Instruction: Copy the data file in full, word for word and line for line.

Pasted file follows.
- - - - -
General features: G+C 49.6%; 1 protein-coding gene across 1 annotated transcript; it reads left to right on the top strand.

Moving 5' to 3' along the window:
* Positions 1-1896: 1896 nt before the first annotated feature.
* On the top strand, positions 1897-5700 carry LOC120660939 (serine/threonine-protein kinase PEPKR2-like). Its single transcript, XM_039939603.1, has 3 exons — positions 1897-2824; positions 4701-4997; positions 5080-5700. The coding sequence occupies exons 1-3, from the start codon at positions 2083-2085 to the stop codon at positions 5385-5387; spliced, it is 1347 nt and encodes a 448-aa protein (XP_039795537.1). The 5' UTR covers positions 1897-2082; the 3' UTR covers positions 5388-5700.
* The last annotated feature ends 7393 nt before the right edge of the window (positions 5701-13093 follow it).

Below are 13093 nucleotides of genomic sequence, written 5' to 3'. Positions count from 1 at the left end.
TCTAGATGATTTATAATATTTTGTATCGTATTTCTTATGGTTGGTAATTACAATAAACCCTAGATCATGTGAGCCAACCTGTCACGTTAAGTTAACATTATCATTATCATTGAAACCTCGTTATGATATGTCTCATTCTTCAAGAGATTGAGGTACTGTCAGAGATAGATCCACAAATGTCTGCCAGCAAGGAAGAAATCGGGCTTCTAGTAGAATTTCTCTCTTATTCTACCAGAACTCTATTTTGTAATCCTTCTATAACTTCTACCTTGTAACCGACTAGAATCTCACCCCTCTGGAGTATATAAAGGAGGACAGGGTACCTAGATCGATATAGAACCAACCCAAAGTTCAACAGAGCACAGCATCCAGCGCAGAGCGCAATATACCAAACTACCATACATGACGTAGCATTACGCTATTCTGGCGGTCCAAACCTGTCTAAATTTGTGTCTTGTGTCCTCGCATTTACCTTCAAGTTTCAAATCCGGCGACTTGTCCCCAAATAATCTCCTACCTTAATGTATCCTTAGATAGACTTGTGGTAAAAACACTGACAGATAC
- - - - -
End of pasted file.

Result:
General features: G+C 49.6%; 1 protein-coding gene across 1 annotated transcript; it reads left to right on the top strand.

Moving 5' to 3' along the window:
* Positions 1-1896: 1896 nt before the first annotated feature.
* On the top strand, positions 1897-5700 carry LOC120660939 (serine/threonine-protein kinase PEPKR2-like). Its single transcript, XM_039939603.1, has 3 exons — positions 1897-2824; positions 4701-4997; positions 5080-5700. The coding sequence occupies exons 1-3, from the start codon at positions 2083-2085 to the stop codon at positions 5385-5387; spliced, it is 1347 nt and encodes a 448-aa protein (XP_039795537.1). The 5' UTR covers positions 1897-2082; the 3' UTR covers positions 5388-5700.
* The last annotated feature ends 7393 nt before the right edge of the window (positions 5701-13093 follow it).

Below are 13093 nucleotides of genomic sequence, written 5' to 3'. Positions count from 1 at the left end.
TCTAGATGATTTATAATATTTTGTATCGTATTTCTTATGGTTGGTAATTACAATAAACCCTAGATCATGTGAGCCAACCTGTCACGTTAAGTTAACATTATCATTATCATTGAAACCTCGTTATGATATGTCTCATTCTTCAAGAGATTGAGGTACTGTCAGAGATAGATCCACAAATGTCTGCCAGCAAGGAAGAAATCGGGCTTCTAGTAGAATTTCTCTCTTATTCTACCAGAACTCTATTTTGTAATCCTTCTATAACTTCTACCTTGTAACCGACTAGAATCTCACCCCTCTGGAGTATATAAAGGAGGACAGGGTACCTAGATCGATATAGAACCAACCCAAAGTTCAACAGAGCACAGCATCCAGCGCAGAGCGCAATATACCAAACTACCATACATGACGTAGCATTACGCTATTCTGGCGGTCCAAACCTGTCTAAATTTGTGTCTTGTGTCCTCGCATTTACCTTCAAGTTTCAAATCCGGCGACTTGTCCCCAAATAATCTCCTACCTTAATGTATCCTTAGATAGACTTGTGGTAAAAACACTGACAGATAC